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University physicists play key role in search for Higgs boson

Roger Rusack at the CMS experiment at CERN


For more than two decades, physicists have been preparing a search for the Higgs boson—the theoretical particle that provides mass to the basic building blocks of matter and the last missing ingredient of the Standard Model of particle physics. Discovery of the Higgs boson could help scientists answer questions surrounding what the Universe is made of, what forces act within it and what gives matter substance.

Researchers from the European Organization for Nuclear Research (CERN) announced that they have indeed observed a new particle. Whether the particle has the properties of the predicted Higgs boson remains to be seen. CERN states: “Positive identification of the new particle’s characteristics will take considerable time and data. But whatever form the Higgs particle takes, our knowledge of the fundamental structure of matter is about to take a major step forward.”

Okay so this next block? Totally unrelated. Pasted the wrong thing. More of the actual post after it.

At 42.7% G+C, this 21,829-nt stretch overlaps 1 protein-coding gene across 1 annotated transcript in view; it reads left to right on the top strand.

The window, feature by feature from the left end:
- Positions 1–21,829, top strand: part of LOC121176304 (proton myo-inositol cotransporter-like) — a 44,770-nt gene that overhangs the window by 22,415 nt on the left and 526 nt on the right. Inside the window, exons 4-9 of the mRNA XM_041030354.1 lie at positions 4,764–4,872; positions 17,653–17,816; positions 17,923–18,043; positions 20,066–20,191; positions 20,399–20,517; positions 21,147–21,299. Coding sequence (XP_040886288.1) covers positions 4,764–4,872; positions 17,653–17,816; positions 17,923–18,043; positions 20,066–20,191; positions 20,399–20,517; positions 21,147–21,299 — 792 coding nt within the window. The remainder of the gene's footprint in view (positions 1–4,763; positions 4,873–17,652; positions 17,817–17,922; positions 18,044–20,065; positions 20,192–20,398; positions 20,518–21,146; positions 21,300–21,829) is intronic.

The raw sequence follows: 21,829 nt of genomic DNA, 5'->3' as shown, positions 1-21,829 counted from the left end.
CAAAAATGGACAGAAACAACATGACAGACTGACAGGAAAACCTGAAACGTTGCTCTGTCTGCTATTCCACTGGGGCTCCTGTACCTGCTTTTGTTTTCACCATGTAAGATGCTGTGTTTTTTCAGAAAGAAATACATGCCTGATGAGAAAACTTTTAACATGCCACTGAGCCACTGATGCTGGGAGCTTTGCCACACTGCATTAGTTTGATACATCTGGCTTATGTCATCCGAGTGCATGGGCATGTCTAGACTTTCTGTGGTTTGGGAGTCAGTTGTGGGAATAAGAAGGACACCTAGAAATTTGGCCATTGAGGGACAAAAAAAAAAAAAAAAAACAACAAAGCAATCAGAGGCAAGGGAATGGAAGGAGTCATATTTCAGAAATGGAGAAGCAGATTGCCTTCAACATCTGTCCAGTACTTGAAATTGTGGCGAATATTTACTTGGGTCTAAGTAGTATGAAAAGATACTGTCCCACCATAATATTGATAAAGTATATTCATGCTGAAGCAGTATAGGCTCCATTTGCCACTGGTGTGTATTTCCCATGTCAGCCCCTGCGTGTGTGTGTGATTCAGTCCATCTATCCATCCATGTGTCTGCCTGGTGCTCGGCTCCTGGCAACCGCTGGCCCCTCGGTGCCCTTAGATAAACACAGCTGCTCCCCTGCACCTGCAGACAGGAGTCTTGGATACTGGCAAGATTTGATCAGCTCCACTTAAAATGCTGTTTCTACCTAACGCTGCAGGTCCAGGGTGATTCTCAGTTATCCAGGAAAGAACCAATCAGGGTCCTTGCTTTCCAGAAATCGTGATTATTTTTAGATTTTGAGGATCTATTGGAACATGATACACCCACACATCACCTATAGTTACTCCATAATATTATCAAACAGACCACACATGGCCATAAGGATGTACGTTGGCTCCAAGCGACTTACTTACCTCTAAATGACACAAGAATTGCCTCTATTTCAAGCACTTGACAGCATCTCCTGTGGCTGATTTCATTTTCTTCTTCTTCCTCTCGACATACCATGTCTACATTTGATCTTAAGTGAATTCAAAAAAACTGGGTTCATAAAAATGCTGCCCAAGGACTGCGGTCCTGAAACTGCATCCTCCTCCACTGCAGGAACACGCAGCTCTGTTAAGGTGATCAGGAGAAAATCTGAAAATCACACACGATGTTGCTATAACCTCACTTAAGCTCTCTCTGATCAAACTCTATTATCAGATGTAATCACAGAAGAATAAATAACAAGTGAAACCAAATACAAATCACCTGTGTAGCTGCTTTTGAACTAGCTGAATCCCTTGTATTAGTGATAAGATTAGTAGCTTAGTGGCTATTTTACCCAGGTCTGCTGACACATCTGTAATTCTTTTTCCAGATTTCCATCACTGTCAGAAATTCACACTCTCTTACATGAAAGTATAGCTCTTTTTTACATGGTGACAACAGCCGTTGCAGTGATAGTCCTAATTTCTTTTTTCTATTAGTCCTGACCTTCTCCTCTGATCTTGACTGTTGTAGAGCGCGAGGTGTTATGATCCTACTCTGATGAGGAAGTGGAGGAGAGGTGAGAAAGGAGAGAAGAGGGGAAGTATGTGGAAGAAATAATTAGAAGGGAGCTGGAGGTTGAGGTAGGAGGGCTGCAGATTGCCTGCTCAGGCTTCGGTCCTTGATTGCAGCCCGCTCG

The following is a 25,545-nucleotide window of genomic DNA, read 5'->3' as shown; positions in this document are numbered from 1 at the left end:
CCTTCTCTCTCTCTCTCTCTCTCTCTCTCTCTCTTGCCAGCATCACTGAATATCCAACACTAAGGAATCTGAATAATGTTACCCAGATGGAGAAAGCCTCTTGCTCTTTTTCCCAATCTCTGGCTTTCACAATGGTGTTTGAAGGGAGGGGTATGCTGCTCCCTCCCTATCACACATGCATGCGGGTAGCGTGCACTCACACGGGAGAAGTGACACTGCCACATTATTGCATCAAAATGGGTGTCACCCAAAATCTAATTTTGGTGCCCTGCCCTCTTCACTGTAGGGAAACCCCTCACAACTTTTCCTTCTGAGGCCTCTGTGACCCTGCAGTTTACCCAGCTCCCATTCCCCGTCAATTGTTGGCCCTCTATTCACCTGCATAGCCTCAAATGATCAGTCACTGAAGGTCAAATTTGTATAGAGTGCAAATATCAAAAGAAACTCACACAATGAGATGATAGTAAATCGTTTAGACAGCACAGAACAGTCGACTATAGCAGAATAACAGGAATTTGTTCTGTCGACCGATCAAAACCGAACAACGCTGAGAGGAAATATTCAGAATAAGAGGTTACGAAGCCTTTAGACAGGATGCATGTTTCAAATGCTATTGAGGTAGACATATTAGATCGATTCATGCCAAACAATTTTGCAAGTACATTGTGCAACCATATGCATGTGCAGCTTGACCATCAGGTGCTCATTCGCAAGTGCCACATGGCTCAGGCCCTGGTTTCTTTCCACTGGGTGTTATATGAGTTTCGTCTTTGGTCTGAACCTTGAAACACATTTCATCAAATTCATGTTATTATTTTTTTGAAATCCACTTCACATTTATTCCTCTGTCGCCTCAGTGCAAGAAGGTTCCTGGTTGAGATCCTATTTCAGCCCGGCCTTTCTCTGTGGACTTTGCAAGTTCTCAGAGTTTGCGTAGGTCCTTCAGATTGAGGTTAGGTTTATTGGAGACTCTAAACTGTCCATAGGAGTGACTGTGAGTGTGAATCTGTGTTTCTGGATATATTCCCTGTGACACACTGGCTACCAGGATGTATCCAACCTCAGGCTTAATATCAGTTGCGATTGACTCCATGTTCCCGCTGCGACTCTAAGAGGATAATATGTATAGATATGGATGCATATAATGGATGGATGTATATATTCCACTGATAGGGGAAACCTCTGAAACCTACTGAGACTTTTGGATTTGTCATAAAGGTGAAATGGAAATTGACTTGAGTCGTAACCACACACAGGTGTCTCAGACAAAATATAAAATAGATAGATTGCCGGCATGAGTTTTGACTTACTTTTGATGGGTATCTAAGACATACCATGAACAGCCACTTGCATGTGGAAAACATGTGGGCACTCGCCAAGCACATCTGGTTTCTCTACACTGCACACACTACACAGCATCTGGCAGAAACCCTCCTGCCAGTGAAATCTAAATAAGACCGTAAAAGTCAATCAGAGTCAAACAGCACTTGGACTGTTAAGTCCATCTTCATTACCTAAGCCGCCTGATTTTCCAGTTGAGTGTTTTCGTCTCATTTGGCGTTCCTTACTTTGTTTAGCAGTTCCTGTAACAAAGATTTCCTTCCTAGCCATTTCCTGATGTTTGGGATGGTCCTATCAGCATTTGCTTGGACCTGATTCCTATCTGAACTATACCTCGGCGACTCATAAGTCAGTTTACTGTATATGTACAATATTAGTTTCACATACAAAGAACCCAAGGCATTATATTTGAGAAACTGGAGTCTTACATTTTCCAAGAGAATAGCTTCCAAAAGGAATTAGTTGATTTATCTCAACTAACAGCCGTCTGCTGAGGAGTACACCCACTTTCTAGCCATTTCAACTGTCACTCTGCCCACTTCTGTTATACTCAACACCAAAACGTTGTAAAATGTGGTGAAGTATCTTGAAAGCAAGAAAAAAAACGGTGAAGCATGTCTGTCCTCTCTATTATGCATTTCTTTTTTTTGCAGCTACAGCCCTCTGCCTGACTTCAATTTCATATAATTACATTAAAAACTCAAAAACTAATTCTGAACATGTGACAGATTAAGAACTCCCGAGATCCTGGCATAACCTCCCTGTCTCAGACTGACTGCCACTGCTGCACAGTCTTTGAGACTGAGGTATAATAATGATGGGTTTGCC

University of Minnesota physicists play key role in search for Higgs boson CERN scientists announce observation of a new particle. The search for the Higgs boson escalated in 2008 with the completion of CERN’s Large Hadron Collider (LHC), the world’s largest and most powerful particle accelerator. Today, the LHC collides protons head-on at close to the speed of light; particles created by these collisions are analyzed by physicists working on the ATLAS and CMS experiments.

Physics professor Roger Rusack, School of Physics and Astronomy, has been actively involved with the LHC since 1993. He helped design and develop many of the detector’s components, including the electromagnetic calorimeter (ECAL). The ECAL measures the energies of photons produced in the collisions—a key way of searching for the Higgs boson. Rusack spent two years at CERN (2009-10) as a leader of a group of nearly 100 international physicists tasked with keeping the ECAL operating at its best. Physics professors Jeremiah Mans and Priscilla Cushman, also with the School of Physics and Astronomy, have had leading roles in the hadron calorimeter, which measures jets of particles produced in the collisions, important for the Higgs discovery. Professor Cushman led the development of the photodetector used by the HCAL.

In all, twenty-nine U of M faculty, researchers, students, engineers and technicians are currently involved in the CMS experiment. The group has played a critical role in the search for the Higgs boson, with physics professor Yuichi Kubota leading our contribution to the data analysis. They also use the CMS data to investigate other physical phenomena, like the structure of the proton, and to search for particles that could make up dark matter.